The Word in the Wings

The Word in the Wings  > From the study: “Lord, where are you going?”

From the study: "Lord, where are you going?"


At the end of John 13, Jesus and the twelve are reclined at dinner. Judas has just left into the night, the others assuming Jesus is sending him on an errand of preparation for the Passover festival. Jesus continues speaking to his disciples about what is about to happen, warning them that he is about to leave them–but leaving them with “a new commandment, that you love one another” (John 13:34). Jesus has already told them, “Where I am going, you cannot come,” something he has said before “to the Jews” and now says even to his closest students (John 13:33).

As they converse during dinner, the disciples are trying to understand what Jesus is telling them, but Jesus doesn’t exactly clear things up with simple answers to their questions. Instead, he often returns his own questions, challenging the disciples’ assumptions in order to lead them to deeper understanding of his purpose in departing. Along with repetition of verbs describing “going” and departing, a recurring theme throughout this dialogue is the nature of Jesus’s relationship with God the Father. Jesus uses descriptions of this relationship to help the disciples understand where he is going.


John 13:36 Simon Peter said to him,

          “Lord, where are you going?”

     Jesus answered him,

          “Where I am going,

          you are not now able to follow me,

          but later you will follow.”

37 Peter said to him,

          “Lord, why can I not follow you now?

          I will lay down my life for you.

38 Jesus answered,

          “Will you lay down your life for me?

          Very truly I say to you,

             The rooster won’t even sound until you’ve disowned me three times.”

14:1 Don’t let your hearts be disturbed;

          give credence to God,

          and give credence to me.

2 In my father’s house, there are many dwelling places.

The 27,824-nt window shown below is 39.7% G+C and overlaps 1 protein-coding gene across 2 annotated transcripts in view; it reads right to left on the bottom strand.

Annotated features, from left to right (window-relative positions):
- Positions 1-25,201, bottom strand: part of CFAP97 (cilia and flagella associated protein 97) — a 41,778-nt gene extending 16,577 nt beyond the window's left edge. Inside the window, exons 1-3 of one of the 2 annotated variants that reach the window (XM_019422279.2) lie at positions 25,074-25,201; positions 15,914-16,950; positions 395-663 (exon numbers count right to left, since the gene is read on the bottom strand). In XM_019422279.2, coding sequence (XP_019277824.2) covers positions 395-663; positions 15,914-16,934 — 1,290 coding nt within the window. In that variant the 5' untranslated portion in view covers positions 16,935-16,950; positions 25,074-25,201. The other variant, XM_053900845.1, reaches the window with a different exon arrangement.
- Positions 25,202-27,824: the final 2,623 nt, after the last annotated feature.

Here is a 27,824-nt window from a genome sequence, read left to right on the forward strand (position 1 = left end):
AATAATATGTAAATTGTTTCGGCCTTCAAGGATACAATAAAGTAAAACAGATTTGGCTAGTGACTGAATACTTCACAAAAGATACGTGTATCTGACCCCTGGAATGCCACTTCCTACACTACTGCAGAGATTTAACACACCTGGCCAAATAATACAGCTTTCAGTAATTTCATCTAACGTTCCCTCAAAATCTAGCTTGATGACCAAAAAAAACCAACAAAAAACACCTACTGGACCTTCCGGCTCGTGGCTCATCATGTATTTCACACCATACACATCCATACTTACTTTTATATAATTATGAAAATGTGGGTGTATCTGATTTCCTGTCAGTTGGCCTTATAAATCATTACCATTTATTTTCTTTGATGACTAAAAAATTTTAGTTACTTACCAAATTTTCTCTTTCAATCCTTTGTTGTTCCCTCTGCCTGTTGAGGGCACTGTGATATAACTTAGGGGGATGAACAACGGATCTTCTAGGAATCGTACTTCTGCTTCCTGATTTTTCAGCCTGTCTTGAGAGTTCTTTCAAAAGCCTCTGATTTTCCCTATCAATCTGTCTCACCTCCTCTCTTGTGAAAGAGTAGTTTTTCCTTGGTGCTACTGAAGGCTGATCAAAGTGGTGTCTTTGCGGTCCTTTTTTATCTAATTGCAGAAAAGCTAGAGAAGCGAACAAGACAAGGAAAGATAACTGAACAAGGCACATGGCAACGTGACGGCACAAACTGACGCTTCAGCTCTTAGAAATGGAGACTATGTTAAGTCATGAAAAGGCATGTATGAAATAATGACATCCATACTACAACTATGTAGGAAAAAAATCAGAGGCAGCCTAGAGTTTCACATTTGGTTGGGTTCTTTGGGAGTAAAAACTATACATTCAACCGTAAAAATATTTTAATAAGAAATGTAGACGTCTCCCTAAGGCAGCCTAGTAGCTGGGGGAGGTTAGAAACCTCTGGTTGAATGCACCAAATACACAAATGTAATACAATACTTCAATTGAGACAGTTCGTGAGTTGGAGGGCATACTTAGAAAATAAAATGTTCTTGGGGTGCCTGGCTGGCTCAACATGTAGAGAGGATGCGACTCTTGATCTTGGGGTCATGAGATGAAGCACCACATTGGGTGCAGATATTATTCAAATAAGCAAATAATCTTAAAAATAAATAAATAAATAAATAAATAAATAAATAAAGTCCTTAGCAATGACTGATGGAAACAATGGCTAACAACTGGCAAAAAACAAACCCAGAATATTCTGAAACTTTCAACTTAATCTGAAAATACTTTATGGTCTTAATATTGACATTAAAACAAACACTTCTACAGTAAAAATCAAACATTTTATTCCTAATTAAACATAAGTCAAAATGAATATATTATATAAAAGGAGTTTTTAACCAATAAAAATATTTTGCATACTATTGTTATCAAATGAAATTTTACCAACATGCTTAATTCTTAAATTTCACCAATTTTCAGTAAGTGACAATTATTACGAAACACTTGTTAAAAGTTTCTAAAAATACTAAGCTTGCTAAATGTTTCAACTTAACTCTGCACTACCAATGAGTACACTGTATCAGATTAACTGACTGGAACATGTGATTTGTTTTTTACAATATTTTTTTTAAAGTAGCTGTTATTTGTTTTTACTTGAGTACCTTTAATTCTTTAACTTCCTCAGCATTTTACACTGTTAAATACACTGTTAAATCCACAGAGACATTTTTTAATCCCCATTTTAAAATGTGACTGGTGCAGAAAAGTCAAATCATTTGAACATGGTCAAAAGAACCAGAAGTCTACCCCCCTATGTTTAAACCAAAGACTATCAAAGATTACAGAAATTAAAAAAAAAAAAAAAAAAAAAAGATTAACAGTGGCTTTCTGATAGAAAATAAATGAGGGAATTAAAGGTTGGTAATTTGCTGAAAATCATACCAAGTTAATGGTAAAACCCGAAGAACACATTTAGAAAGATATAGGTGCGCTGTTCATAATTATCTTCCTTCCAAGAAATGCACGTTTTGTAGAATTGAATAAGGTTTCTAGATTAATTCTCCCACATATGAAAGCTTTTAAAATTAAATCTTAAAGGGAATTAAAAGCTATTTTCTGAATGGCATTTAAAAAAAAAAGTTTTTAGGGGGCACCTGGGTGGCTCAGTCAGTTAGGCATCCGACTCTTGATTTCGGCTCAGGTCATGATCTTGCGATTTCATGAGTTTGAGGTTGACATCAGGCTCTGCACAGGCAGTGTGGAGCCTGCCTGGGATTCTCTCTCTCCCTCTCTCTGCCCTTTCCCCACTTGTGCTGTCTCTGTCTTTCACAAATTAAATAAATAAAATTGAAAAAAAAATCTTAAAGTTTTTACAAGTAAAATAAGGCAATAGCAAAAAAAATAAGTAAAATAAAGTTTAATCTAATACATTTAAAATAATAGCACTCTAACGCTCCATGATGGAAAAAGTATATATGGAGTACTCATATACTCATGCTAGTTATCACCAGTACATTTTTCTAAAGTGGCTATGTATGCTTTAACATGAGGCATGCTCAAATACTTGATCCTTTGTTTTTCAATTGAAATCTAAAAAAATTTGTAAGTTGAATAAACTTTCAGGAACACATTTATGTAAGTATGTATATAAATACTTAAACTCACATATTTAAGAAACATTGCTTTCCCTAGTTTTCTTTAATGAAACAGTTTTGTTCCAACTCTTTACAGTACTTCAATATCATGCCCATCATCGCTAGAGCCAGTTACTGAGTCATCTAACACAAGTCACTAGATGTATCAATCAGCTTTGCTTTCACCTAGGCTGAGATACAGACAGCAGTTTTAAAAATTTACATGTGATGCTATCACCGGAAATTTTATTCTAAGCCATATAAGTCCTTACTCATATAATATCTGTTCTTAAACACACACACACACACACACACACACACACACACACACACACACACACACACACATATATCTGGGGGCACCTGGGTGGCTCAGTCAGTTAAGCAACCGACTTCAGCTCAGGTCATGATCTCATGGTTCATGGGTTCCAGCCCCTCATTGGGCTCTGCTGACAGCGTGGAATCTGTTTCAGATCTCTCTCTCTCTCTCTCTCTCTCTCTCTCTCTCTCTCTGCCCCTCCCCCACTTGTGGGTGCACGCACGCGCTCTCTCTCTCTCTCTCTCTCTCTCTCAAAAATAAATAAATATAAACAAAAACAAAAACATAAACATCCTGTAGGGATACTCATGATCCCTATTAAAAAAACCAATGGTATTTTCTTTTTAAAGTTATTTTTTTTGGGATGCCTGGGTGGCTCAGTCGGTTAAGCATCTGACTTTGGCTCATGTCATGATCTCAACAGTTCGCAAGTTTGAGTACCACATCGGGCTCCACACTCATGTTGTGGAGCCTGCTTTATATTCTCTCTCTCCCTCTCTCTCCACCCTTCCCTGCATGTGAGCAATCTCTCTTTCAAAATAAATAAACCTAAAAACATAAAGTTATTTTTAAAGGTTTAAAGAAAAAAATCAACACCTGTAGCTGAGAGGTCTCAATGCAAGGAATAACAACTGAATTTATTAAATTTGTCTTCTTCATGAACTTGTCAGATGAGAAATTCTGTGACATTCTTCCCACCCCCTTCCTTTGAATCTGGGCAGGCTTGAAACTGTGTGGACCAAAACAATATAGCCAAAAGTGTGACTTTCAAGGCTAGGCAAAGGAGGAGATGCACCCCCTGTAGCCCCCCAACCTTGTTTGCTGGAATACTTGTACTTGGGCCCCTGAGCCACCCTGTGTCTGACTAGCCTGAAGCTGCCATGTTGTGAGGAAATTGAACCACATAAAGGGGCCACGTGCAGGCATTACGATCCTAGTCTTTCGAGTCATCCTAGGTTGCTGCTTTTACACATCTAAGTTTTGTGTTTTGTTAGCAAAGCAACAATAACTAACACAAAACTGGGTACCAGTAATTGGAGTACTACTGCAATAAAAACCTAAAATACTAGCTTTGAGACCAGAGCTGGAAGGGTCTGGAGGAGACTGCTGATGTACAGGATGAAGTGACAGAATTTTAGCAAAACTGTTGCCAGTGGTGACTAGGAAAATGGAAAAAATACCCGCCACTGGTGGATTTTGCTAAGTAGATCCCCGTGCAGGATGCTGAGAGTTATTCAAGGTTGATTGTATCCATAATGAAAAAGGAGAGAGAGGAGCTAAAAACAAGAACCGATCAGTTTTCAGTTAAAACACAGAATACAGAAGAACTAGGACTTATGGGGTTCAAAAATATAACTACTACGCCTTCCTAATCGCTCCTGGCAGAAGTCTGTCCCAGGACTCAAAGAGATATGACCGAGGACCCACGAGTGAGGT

3 If there weren’t,

   would I ever say to you

          that I am going to prepare a place for you?

3 And if I go and prepare a place for you,

   I am coming again and will take you to myself,

          so that where I am,

          you might be also.

4 And where I am going,

   you know the way.

Peter is the first to express the collective consternation over Jesus’s announcement that he is departing from them (see John 13:33). In answer, Jesus repeats what he has said already–that he is going alone, and his disciples will be left behind for the time being (John 13:34, 36). Jesus doesn’t directly answer Peter’s inquiry as to his destination, but he does elaborate to assure Peter that eventually they will be reunited with Jesus.

Apparently unsatisfied, Peter asks another question: why later? Why not now? As if to defend the suggestion that he should be allowed to follow Jesus now, Peter asserts his loyalty. Jesus, rather than answering the question, refutes the assertion that justifies it, warning Peter that his actions in the next several hours will demonstrate the exact opposite of loyalty to Jesus.

Despite this warning that fiercely held commitments will soon be overturned, Jesus offers words of comfort in the form of appealing to the disciples to trust–to “believe in God” and “believe also in me” (John 14:1, NRSV). The parallelism of these two clauses constitutes a comparison between Jesus and God; Jesus claims to be trustworthy on the same level as God. As much as God’s past faithfulness should bring assurance of promises for the future, Jesus’s promises should also be taken as reliable.